Butler's Battle, Crummy Conditions, Heyward's Return, and Other Bullets

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Butler’s Battle, Crummy Conditions, Heyward’s Return, and Other Bullets

Chicago Cubs

In recent weeks/months (since the season started, I expect), I’ve started to do a very poor job of carving out family time on the weekends. On a given game day, even on the weekend, there’s so much you can do around here in the run up to a game, and then there’s covering the game, that a day can slip away with only passing interactions with the family. That’s not going to work for me.

I’m going to start holding myself accountable for ensuring I’m getting enough stuff out there for you folks on the weekend, but not spending so much time BN’ing that it’s just another work day. It’ll start with trying to be more efficient in the weekend Bullets …

  • Jason Heyward is expected back today, which means it’s decision time for the Cubs’ front office and Joe Maddon both on the roster, and on who plays when and where. The Cubs could opt to send Ian Happ back to Iowa for regular starts (or could keep him up and give him regular starts, while sitting Ben Zobrist, Javy Baez, Albert Almora, and Kyle Schwarber more often), or they could drop back down to seven relievers. It’s most likely, though, that if the Cubs opt to keep Happ, you’ll see one of Tommy La Stella or Albert Almora heading to AAA Iowa for the time being. It would probably be La Stella, despite the fact that he’s been nearly perfect at the plate in his complementary role. He wouldn’t be down forever, of course.
  • I am still very intrigued by Eddie Butler, but his start yesterday was very disappointing. I don’t just mean the results, I mean the way it all played out. With his natural movement, wide pitch variety, and good velocity, he’s a rare guy that – especially on a cold and wind-blowing-in day – you almost literally want to see him just chucking it at the heart of the strike zone. If they consistently make hard contact, then so be it (despite everything, he got 11 whiffs on the day!). To me, it looked like Butler and the Cubs were far too slow to adjust to the fact that it was a tight strike zone, and Butler was not going to be able to dot the corners (he later said he couldn’t get a feel for the ball, and I’m sure the extremely cold conditions didn’t help). I could be mistaken, but at no point did it look like he was trying to pound the zone (wherever in the zone) – instead, it looked like he was still trying to command to precise locations, and that’s what he was unable to do. Here’s hoping this was a one-time issue due to the conditions, and improved feel helps him next time out.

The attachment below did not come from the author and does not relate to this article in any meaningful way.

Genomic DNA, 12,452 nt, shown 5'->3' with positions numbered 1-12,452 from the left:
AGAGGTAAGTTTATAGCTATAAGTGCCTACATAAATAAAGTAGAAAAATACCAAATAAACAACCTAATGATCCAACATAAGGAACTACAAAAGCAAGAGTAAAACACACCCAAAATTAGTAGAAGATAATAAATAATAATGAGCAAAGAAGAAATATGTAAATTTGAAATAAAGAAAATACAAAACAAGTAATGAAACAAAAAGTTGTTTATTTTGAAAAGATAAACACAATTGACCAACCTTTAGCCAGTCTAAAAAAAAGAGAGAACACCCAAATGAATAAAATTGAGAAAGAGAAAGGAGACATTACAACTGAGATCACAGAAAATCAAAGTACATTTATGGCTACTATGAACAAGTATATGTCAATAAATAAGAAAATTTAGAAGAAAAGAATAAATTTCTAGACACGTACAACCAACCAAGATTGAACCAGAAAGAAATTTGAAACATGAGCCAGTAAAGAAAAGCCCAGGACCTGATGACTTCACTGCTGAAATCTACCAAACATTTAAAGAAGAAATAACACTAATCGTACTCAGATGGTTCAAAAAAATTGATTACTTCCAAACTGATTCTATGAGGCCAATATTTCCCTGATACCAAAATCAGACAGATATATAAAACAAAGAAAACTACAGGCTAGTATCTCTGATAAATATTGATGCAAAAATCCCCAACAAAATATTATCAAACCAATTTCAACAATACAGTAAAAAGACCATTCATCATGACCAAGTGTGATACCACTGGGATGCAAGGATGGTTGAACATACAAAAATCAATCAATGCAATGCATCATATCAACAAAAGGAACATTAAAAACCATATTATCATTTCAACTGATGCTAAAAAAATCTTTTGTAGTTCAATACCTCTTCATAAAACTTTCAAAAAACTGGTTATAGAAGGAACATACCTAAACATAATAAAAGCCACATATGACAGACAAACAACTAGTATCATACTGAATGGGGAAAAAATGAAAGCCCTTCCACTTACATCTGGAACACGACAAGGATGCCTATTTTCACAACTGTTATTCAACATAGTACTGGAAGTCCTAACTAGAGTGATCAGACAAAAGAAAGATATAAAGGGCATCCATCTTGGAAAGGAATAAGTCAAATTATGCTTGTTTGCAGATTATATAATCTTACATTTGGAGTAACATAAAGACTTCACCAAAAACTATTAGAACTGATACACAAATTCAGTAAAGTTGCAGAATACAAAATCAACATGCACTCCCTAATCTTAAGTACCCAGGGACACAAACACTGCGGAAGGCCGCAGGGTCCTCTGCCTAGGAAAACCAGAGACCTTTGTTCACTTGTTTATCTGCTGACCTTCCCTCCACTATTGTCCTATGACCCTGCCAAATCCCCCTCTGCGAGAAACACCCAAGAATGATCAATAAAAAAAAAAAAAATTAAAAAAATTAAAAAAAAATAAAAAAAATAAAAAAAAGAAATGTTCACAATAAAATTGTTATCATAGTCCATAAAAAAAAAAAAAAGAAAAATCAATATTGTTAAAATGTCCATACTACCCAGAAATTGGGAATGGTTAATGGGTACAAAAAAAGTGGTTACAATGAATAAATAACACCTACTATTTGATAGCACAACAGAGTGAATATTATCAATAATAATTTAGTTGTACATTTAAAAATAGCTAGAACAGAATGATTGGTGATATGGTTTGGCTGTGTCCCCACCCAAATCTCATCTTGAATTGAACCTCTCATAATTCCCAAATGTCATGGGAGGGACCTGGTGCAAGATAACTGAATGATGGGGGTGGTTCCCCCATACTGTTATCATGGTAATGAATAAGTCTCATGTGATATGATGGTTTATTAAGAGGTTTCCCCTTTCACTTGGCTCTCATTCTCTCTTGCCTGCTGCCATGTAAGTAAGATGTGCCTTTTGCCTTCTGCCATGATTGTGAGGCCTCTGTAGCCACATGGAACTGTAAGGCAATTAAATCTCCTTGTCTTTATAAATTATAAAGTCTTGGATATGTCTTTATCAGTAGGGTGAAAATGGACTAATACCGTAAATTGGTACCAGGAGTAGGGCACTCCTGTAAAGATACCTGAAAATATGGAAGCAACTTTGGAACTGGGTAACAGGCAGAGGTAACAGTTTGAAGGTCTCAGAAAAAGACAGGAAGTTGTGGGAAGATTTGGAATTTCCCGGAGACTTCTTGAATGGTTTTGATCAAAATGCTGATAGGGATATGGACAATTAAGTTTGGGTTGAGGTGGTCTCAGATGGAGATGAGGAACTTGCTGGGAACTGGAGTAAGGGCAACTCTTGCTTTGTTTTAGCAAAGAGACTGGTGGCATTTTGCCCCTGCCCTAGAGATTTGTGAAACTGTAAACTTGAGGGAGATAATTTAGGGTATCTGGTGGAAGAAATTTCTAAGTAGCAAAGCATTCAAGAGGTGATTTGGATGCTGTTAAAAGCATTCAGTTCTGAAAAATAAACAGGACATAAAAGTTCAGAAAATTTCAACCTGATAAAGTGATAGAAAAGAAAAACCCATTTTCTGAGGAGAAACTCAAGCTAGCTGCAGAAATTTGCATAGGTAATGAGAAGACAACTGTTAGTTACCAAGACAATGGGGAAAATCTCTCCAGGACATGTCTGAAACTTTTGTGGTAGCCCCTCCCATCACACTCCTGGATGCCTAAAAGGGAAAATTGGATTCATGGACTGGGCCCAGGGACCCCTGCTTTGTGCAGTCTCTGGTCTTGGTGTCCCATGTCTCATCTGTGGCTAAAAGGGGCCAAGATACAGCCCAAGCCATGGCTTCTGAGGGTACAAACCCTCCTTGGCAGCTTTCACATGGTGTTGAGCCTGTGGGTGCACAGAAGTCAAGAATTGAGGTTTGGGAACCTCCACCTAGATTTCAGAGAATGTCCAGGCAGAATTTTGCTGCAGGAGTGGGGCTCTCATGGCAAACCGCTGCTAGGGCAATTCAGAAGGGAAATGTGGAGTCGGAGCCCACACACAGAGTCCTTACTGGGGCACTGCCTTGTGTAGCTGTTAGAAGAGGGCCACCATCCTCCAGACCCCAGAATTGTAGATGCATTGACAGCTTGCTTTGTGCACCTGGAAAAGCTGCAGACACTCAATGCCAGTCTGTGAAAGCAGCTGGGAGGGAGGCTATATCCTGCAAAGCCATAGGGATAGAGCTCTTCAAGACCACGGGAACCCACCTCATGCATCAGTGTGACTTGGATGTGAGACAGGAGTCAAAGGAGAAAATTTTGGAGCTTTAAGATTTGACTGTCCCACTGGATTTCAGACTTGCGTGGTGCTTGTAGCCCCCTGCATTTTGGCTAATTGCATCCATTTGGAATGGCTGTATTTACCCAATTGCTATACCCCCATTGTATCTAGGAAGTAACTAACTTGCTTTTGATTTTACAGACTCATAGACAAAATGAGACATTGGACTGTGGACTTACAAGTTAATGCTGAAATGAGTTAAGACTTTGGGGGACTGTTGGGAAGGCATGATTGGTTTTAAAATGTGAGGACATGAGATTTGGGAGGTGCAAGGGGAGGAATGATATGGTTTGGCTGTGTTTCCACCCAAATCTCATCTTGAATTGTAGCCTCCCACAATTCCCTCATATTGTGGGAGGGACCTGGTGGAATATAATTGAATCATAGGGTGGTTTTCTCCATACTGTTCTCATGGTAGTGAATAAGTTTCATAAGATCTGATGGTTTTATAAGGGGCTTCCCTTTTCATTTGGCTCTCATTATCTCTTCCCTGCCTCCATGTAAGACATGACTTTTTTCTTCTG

• As expected, by the way, Butler’s velocity was WAY down from his much warmer, more adrenaline-y performance in St. Louis, where he was hitting 96-97 mph. This time out, he was sitting at just 93 mph, and touching 94 mph. (The probably-down-a-click Wrigley Field gun figures into that, too. Don’t misread me: this is not a bullet where I’m levying concern about Butler’s velocity.)
  • One thing I should say in fairness: had Butler gotten a couple close calls in the first inning, he probably throws only about 20 pitches, warms up a bit instead of staying out there for 40 pitches freezing, and maybe the whole thing goes differently. He was especially crushed by the fact that the bottom of the strike zone was about six inches higher than it was supposed to be.
  • The conditions yesterday were better suited for an animated sea adventure of some kind:
(Photo by Jonathan Daniel/Getty Images)
  • Something crazy from the series finale against the Reds, if you didn’t see it live:

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Author: Brett Taylor

Brett Taylor is the Editor and Lead Cubs Writer at Bleacher Nation, and you can find him on Twitter at @BleacherNation and @Brett_A_Taylor.